Publication date: August 4, 2011
Genre: memoir, psychology
Objective rating: 4/5
"Get up. Get the blood flowing. Go somewhere. Anywhere. Except to the shooting range or Ohio....
Call someone, anyone....
Resistance is futile.
Adapt or die.
The future is yours.
These are the rules of the tunnel." (p. 307)
About the book: Reporter Ned Zeman faces severe depression at age 32, so severe that he undergoes electroconvulsive therapy, shock treatment. However, this leaves him with almost two years of amnesia, when he literally has to start all over again. This is his story, of what he went through, what he learned from it, and what he wants readers to also gain from his experience.
My comments: This is not an easy book to read. It is a journey into the mind of a severely depressed person who gives us an insight into what and how he sees while going through his depression, amnesia, recovery. Some things could be scary, if you think deep and hard about it. Did his bout of severe anxiety and depression have something to do with his sensitivity to medication he had been taking? People more sensitive to their environment and to outside influences, either ingested as medicine or as life perceived and experienced, may sway under these influences and even go under.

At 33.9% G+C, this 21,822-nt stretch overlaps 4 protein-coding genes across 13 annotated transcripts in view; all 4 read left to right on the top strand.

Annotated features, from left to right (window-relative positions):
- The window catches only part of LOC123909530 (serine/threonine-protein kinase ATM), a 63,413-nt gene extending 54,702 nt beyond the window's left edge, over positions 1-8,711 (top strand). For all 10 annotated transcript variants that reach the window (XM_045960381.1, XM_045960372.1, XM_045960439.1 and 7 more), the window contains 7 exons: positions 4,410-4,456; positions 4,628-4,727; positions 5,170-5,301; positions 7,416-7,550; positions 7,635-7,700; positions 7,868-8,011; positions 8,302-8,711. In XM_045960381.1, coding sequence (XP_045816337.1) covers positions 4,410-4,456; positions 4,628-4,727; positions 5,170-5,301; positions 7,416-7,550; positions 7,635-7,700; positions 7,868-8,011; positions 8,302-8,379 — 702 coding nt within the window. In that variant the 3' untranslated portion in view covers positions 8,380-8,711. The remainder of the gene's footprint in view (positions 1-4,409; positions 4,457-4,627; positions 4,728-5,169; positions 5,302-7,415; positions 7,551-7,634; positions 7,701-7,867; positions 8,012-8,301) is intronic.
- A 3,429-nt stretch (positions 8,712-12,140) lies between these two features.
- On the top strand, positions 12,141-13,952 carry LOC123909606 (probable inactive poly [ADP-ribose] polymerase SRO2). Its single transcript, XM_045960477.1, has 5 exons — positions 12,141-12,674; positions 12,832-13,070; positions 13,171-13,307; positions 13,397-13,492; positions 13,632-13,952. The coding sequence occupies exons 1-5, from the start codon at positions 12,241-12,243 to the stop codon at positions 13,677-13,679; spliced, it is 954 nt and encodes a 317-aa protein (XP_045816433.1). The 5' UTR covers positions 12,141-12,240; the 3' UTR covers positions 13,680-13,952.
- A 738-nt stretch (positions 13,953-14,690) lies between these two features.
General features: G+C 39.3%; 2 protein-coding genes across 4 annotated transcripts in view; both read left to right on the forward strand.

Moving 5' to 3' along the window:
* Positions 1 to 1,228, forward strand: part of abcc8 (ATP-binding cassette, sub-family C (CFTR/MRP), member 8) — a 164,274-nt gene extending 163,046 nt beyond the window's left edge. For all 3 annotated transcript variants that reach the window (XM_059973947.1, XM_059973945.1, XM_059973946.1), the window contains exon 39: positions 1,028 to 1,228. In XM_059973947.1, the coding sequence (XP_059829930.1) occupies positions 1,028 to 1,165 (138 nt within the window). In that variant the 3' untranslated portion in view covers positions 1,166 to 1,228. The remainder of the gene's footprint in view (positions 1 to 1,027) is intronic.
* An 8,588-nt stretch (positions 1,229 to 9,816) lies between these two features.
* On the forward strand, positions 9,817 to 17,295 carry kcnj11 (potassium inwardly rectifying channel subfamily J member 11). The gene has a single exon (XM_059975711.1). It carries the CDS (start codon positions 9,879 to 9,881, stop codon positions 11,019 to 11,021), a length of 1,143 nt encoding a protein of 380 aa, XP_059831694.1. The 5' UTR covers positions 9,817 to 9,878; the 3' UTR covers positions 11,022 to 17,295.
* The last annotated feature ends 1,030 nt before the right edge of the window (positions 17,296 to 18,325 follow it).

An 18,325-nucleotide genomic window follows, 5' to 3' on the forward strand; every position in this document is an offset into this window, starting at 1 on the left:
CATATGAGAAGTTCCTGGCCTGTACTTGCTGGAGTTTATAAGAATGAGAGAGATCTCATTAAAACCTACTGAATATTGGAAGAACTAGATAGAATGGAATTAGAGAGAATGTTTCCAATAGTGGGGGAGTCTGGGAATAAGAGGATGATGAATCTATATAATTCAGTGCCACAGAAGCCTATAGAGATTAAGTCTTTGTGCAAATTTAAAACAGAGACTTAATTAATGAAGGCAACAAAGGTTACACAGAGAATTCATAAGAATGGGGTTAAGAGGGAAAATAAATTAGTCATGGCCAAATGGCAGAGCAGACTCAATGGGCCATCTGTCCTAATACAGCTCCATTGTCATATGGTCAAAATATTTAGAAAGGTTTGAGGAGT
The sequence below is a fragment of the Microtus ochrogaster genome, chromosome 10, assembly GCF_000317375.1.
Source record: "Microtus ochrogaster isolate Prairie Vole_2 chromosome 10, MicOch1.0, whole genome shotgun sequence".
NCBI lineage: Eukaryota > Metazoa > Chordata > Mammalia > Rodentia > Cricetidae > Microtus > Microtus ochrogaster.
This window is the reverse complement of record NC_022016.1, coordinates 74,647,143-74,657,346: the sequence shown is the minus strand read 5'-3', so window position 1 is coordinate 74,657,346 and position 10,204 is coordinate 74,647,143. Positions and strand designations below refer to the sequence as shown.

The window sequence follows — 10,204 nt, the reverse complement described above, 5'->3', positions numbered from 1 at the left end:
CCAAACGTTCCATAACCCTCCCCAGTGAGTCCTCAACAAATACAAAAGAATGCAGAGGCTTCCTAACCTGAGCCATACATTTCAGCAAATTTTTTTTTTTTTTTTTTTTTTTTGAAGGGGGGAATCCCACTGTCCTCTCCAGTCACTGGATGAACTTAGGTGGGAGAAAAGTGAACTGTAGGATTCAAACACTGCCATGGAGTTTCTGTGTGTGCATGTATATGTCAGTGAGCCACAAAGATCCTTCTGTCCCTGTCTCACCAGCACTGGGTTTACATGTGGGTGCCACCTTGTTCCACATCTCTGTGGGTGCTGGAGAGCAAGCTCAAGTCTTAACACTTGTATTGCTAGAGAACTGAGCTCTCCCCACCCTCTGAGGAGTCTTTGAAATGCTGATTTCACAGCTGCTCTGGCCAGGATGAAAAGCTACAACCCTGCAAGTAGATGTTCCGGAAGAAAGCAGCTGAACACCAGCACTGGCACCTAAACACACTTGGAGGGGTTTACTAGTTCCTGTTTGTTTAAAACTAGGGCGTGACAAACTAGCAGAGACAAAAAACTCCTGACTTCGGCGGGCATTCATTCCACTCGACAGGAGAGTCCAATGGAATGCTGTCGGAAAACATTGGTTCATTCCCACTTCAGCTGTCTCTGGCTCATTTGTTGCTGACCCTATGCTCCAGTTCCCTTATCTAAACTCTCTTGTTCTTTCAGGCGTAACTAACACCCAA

Zeman shares his "brief period of madness" with us. He also offers solutions, tips to help those like himself cope; he describes his treatments and gives us enough medical information about his condition.
A very worthwhile book. An injection of humor makes it easier to read for those who wouldn't normally pick up a book on this topic.
About the Author: Ned Zeman is a contributing editor at Vanity Fair, where he has covered a wide range of subjects: crime, politics, Hollywood, and outdoor adventure. He has also written for Newsweek, Spy, GQ, Outside, and Sports Illustrated. Two of his articles have been finalists for the National Magazine Award, and he cowrote the screenplay for Sugarland, the forthcoming film starring Jodie Foster. He lives in Los Angeles.
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